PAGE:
Home > PR > Is PR Sending More Pitches During COVID-19? [PR Tech Sum No. 12]

Is PR Sending More Pitches During COVID-19? [PR Tech Sum No. 12]

Propel says PR is sending more pitches; Muck Rack adds podcast contacts and broadcast monitoring; several PR tech vendors publish survey results

“Welcome to May. Or, maybe it’s March 77th. We’re not sure.”

That’s how The Content Advisory opened up its newsletter on May 1st. That seems about right for this strange new dimension we are living in.

This month happens to be the one-year anniversary for the PR Tech Sum. There just wasn’t (and still isn’t) much coverage about the PR technology community, and so about a year ago, I started summing up the vendor announcements on the first Tuesday of every month.

Here’s the list of PR technology companies I’m watching. If you’re a vendor, here’s how to get into the column.

>>> Looking for a B2B tech PR with expertise and execution? Give our services a try.

1. PR is sending more pitches during COVID-19

The average PR pros appear to have sent more media pitches during the Coranavirus pandemic than before it’s occurrence. That’s the analysis if Propel, which analyzed pitches sent through it’s system by US-based PR pros over the first four months of 2020.

PR pros “sent an average of 16 pitches per day to journalists, as compared to 14 in March.” The company says the average number of daily pitches was 13 in February and just 10 in January.

Do more pitches work? Probably not.

Propel says “journalists opened 47% of pitches in April, compared to 45% in March.” The open rates in February and January were 51% and 46% respectively. However, just “8% of pitches sent in April received a reply, which was the same in March.”

The response rate – the percentage of journalists replying to pitches – was slightly higher in February (10%) and January (9%). In February, 10% of pitches sent received a reply, while in January the figure was 9%.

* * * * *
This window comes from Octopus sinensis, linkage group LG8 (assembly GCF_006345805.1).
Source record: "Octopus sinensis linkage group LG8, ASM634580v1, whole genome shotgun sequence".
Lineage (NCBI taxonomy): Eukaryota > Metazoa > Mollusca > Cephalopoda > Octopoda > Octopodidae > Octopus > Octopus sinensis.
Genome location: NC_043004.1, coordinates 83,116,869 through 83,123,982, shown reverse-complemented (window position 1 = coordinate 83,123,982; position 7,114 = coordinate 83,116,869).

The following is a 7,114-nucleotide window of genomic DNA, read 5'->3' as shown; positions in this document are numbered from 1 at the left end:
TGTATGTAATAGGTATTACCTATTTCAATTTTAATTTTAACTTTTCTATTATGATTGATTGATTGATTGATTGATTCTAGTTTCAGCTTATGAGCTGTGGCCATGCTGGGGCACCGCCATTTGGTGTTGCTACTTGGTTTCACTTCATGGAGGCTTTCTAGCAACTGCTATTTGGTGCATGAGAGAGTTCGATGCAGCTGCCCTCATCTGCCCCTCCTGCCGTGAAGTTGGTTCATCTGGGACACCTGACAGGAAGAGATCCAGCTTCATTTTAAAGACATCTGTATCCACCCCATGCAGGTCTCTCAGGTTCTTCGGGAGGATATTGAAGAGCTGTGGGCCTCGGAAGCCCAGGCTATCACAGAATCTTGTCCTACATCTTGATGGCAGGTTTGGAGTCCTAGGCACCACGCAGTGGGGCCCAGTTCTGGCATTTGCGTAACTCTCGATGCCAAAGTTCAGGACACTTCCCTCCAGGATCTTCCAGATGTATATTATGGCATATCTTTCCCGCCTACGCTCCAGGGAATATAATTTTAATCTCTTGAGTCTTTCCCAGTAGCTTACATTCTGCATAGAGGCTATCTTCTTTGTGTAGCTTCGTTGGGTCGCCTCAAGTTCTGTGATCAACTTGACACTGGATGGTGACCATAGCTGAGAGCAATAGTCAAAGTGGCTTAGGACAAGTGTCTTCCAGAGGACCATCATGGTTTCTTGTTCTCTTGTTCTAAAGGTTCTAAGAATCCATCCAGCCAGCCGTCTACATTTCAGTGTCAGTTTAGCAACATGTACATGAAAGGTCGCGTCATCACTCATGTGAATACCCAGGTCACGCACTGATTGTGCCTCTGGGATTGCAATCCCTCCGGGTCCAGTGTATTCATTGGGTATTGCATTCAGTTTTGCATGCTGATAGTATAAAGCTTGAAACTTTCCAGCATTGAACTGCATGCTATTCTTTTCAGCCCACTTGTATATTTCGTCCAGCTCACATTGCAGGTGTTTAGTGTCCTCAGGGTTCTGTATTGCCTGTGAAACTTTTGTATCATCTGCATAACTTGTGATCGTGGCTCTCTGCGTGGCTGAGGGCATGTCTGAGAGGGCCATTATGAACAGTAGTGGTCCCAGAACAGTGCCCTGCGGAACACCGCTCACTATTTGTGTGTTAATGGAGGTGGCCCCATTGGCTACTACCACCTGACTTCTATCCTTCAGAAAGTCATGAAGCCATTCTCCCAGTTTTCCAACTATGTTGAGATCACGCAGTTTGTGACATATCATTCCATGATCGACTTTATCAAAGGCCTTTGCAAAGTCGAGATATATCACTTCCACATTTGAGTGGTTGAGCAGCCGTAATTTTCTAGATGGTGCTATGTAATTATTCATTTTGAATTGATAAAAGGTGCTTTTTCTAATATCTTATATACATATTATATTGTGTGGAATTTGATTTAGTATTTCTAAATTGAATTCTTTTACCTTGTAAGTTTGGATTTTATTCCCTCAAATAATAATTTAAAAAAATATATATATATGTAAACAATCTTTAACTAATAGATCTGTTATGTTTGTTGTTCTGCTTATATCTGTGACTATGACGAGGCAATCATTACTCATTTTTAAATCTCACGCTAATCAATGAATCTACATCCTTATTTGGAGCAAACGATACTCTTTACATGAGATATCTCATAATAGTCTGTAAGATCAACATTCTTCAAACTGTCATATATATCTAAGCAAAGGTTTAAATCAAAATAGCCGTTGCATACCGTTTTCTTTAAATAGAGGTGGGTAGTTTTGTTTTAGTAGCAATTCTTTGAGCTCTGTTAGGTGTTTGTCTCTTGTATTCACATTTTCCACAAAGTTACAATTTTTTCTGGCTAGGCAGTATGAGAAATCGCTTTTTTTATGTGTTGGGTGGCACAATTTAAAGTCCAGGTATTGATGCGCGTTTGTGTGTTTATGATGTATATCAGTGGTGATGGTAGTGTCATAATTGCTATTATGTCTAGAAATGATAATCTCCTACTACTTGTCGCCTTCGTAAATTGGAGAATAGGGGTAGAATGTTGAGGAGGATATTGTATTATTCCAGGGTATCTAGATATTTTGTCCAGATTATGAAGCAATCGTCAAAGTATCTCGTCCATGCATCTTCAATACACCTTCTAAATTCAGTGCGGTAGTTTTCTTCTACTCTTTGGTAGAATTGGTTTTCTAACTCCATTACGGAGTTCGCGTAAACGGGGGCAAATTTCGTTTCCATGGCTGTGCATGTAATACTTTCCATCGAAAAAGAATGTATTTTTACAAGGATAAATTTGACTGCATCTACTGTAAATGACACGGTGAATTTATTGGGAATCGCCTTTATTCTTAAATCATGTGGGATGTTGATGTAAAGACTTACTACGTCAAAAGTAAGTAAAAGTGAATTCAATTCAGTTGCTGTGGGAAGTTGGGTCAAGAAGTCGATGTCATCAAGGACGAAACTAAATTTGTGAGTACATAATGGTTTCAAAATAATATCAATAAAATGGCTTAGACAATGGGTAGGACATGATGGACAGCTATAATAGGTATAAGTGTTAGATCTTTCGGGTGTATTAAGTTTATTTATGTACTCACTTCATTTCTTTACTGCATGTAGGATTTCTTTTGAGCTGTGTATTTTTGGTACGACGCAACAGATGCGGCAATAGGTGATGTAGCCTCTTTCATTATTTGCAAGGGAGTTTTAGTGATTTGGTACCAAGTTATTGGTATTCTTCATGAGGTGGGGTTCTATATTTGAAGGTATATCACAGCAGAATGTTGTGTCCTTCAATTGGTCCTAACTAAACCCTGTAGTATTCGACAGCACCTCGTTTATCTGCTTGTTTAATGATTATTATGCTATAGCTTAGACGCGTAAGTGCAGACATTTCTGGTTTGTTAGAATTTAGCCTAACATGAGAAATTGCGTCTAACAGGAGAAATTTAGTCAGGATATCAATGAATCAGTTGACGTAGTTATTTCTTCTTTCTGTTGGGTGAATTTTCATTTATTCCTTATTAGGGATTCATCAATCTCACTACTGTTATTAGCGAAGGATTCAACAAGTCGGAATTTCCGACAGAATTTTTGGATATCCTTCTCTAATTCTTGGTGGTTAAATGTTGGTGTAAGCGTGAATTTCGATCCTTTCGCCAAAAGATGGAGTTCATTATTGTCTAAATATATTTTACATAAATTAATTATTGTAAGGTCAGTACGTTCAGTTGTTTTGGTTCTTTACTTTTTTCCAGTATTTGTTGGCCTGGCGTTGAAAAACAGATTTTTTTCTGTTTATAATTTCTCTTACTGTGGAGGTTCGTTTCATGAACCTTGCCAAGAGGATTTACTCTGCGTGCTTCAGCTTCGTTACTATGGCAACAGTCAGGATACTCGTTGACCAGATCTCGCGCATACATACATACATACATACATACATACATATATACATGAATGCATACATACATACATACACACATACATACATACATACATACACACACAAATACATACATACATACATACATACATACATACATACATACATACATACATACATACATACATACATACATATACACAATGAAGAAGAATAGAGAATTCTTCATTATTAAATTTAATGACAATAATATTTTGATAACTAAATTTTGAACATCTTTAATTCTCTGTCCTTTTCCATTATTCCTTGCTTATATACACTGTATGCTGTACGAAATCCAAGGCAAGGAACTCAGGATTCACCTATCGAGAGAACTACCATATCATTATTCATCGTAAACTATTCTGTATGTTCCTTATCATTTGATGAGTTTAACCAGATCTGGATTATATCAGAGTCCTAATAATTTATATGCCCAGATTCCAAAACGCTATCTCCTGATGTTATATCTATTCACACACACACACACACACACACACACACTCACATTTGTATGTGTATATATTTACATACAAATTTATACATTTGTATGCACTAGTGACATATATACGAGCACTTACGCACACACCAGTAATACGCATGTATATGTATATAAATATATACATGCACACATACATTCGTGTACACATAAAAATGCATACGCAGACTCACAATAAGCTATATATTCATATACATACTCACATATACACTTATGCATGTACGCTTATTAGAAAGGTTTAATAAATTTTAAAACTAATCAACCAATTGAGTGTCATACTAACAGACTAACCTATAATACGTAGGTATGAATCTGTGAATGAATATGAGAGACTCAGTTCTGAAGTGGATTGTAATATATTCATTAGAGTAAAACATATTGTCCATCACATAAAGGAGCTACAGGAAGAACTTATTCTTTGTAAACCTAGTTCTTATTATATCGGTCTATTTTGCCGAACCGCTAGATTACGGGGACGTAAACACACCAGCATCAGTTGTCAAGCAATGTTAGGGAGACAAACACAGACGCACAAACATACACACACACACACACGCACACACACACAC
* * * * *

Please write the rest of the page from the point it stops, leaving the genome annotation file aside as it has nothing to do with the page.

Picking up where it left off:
Propel is a startup based in Israel. “The study is based on tens of thousands of pitches sent by over 100 U.S.-based PR professionals in 2020.”

2. Muck Rack releases podcast media database

Muck Rack said this month it released the “first” media contact database for podcasts:

“You can now search for podcasters by keyword based on their past podcast episodes, articles and tweets. For example, you can find podcasters who have covered your industry, interviewed your competitor’s CEO, or produced an episode about a trend that relates to your company.

Once you’ve found the right podcasters, you can add them to your media list, draft a customized pitch, reach out, then collaborate with your team to keep track of the new relationship.”

Claiming “first” is debatable. Podcasts are available in other media databases. However, Muck Rack does seem to be the first to put forward this level of emphasis on podcasts – and it’s long overdue. Some of the larger PR tech vendors have been slow to recognize podcasts as an important emerging category of media.

Broadcast contacts and broadcast monitoring

Separately, Muck Rack said it added broadcast media contacts to its database and now supports broadcast media monitoring. The company says its broadcast database contains contact details for segment and show producers, in addition to anchors and hosts. That’s important because the producers are generally responsible for putting together stories and booking interviews.

The broadcast alerts are a notification “to find out when a clip mentioning your brand, client or topic just aired.”  You can play the clip inside the Muck Rack dashboard and “also check to make sure the team behind the clip is on your media list, and if they aren’t there, add them instantly.”

Muck Rack joins Cision, Meltwater and Burrelles in providing broadcast media monitoring through an integration with TVEyes. However, in an email exchange with this blog, CEO Greg Galant says there is a distinction: